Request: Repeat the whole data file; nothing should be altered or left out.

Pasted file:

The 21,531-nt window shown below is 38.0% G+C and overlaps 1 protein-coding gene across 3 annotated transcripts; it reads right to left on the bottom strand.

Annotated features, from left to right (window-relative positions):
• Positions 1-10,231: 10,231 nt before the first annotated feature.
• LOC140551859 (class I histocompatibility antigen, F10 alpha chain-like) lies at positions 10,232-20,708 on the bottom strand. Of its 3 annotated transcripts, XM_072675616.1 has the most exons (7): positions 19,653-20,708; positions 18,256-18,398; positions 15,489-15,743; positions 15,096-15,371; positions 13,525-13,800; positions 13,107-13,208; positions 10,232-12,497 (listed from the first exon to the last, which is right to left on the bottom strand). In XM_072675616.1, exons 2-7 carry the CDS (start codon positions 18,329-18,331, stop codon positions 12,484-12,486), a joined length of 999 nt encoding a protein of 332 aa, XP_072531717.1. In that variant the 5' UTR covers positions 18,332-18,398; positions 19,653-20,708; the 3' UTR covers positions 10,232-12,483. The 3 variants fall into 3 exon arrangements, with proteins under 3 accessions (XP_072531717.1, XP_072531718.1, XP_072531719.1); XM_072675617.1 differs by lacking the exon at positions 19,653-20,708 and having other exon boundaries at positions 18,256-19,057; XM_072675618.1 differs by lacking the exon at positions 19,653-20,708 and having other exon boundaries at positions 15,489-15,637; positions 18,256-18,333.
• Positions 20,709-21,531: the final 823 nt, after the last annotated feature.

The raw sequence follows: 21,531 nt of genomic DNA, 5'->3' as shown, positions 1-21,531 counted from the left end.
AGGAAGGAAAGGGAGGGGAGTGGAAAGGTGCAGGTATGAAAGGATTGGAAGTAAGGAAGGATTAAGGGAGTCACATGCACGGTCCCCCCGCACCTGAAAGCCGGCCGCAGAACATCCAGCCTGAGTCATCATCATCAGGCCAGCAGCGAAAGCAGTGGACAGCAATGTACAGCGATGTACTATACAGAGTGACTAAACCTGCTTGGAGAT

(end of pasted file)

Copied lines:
The 21,531-nt window shown below is 38.0% G+C and overlaps 1 protein-coding gene across 3 annotated transcripts; it reads right to left on the bottom strand.

Annotated features, from left to right (window-relative positions):
• Positions 1-10,231: 10,231 nt before the first annotated feature.
• LOC140551859 (class I histocompatibility antigen, F10 alpha chain-like) lies at positions 10,232-20,708 on the bottom strand. Of its 3 annotated transcripts, XM_072675616.1 has the most exons (7): positions 19,653-20,708; positions 18,256-18,398; positions 15,489-15,743; positions 15,096-15,371; positions 13,525-13,800; positions 13,107-13,208; positions 10,232-12,497 (listed from the first exon to the last, which is right to left on the bottom strand). In XM_072675616.1, exons 2-7 carry the CDS (start codon positions 18,329-18,331, stop codon positions 12,484-12,486), a joined length of 999 nt encoding a protein of 332 aa, XP_072531717.1. In that variant the 5' UTR covers positions 18,332-18,398; positions 19,653-20,708; the 3' UTR covers positions 10,232-12,483. The 3 variants fall into 3 exon arrangements, with proteins under 3 accessions (XP_072531717.1, XP_072531718.1, XP_072531719.1); XM_072675617.1 differs by lacking the exon at positions 19,653-20,708 and having other exon boundaries at positions 18,256-19,057; XM_072675618.1 differs by lacking the exon at positions 19,653-20,708 and having other exon boundaries at positions 15,489-15,637; positions 18,256-18,333.
• Positions 20,709-21,531: the final 823 nt, after the last annotated feature.

The raw sequence follows: 21,531 nt of genomic DNA, 5'->3' as shown, positions 1-21,531 counted from the left end.
AGGAAGGAAAGGGAGGGGAGTGGAAAGGTGCAGGTATGAAAGGATTGGAAGTAAGGAAGGATTAAGGGAGTCACATGCACGGTCCCCCCGCACCTGAAAGCCGGCCGCAGAACATCCAGCCTGAGTCATCATCATCAGGCCAGCAGCGAAAGCAGTGGACAGCAATGTACAGCGATGTACTATACAGAGTGACTAAACCTGCTTGGAGAT